Swedish word of the day: brasa

Swedish word of the day: brasa
The word has a second meaning in colloquial Swedish. Image: nito103/Depositphotos
Today we've chosen a word that is especially appropriate for this time of year.

Brasa means 'fire', but is a bit different to the two more common Swedish words for 'fire': eld and brand.

To understand when to use which word, remember that eld refers to smaller, controlled fires (for example in a fireplace) or to fire in general (for example in the Swedish translation of A Song of Ice and Fire, Sagan om is och eld) and brand refers to larger, uncontrolled fires, such as a skogsbrand (forest fire) or gräsbrand (grass fire). You'll also use eld in the phrase sätta eld på (to set fire to), even if you're talking about a fire which develops into a brand.

That brings us to brasa. There's a bit of an overlap with eld, because a brasa is a controlled fire. You can use it to talk about an indoor fire in a fireplace, but it's most commonly used to talk about bonfires, or outdoor wood fires.

The Swedish celebration most closely associated with bonfires is Walpurgis, a festival held on April 30th with its roots in older pagan rituals. Fire played a big part in this start-of-spring celebration, and was intended to ward off bad spirits, cleanse the land and ensure fertility during the summer.

READ MORE: Walpurgis Night: Why are Swedes dancing around bonfires?

These bonfires are often called majbrasor (May fires) because of the May 1st public holiday the following day.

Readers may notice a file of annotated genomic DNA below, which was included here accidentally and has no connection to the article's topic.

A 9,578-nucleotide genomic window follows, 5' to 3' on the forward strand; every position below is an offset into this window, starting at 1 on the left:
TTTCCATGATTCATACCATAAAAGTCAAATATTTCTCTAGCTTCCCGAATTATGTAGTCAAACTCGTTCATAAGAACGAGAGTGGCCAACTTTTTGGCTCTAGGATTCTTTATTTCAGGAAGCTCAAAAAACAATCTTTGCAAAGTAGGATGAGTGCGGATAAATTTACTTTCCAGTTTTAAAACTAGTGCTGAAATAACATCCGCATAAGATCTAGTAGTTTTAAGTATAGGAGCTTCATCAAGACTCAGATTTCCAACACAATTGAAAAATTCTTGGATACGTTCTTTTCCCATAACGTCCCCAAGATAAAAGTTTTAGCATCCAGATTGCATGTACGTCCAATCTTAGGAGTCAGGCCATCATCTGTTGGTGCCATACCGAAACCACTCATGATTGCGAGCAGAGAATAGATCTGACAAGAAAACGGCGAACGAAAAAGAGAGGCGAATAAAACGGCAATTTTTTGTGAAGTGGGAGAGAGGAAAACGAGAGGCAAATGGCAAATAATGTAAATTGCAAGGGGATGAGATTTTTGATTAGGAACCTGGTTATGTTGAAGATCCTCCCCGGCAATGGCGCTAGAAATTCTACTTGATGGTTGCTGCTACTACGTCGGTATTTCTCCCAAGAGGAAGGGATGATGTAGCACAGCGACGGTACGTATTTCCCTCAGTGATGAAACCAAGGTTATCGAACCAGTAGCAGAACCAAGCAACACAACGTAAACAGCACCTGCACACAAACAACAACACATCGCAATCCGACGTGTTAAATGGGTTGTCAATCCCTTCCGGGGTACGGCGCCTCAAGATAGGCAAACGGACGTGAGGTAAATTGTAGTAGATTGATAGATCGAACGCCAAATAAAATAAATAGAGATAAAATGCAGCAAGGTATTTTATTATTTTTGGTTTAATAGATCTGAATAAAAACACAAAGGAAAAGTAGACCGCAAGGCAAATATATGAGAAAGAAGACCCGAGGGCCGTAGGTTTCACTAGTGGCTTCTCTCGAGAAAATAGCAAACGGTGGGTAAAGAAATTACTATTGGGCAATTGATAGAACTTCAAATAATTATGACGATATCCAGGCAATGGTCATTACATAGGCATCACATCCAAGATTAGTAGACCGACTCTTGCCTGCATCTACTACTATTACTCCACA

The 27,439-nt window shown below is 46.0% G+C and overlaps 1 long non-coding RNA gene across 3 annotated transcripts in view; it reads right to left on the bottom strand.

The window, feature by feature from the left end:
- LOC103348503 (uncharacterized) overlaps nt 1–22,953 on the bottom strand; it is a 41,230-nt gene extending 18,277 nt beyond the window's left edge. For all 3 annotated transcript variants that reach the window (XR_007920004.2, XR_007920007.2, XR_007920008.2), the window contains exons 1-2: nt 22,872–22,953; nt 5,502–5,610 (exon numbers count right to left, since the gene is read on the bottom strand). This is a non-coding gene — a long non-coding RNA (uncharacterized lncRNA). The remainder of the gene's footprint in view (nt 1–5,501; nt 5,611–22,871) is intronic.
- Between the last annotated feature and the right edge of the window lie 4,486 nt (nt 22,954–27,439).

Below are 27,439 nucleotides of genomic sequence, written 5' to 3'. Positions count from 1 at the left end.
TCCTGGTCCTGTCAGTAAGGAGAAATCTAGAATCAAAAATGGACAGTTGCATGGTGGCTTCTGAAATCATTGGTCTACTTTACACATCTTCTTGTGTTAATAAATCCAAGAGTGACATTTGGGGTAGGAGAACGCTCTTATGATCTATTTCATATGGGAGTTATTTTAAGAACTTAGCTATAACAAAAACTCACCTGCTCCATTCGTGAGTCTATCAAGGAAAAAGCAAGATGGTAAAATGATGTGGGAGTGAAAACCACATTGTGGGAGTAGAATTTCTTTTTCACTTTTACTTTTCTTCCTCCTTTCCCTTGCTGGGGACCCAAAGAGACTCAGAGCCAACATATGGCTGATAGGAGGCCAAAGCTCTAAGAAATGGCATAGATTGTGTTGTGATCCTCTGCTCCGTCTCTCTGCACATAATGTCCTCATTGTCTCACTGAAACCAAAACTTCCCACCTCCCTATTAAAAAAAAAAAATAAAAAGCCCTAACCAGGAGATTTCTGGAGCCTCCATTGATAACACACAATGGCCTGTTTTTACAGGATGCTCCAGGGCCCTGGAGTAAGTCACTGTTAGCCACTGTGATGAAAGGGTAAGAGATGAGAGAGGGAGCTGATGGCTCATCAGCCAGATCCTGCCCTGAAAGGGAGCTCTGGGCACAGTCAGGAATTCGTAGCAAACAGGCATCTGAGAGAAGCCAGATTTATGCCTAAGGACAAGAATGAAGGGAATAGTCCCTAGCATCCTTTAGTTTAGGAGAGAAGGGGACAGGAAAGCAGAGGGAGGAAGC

Multilingual readers might notice a link to Spanish and Portuguese, in which brasa means 'embers'. In all three cases, brasa probably comes from the French word la braise (embers), which is related to the English term 'braise', as in 'braised meats' and has a Germanic origin. 

Brasa actually has a second meaning in colloquial Swedish: it's a slang term for 'bottom/backside'. It exists in the expression ta dig i brasan (literally 'touch your bottom') which first appeared in written Swedish in a 1930 book by Bengt Ljusdal, at which time it was an extremely scandalous thing to say. It's still a phrase best avoided, as are other variants such as 'ta dig i rumpan'. 

But when you're talking about a bonfire, brasa is the word to use.


Det är dags att tända brasan

It's time to light the bonfire

I Sverige firar man valborg med brasor

In Sweden, people celebrate Walpurgis with bonfires

Do you have a favourite Swedish word you would like to nominate for our word of the day series? Get in touch by email or if you are a Member of The Local, log in to comment below.

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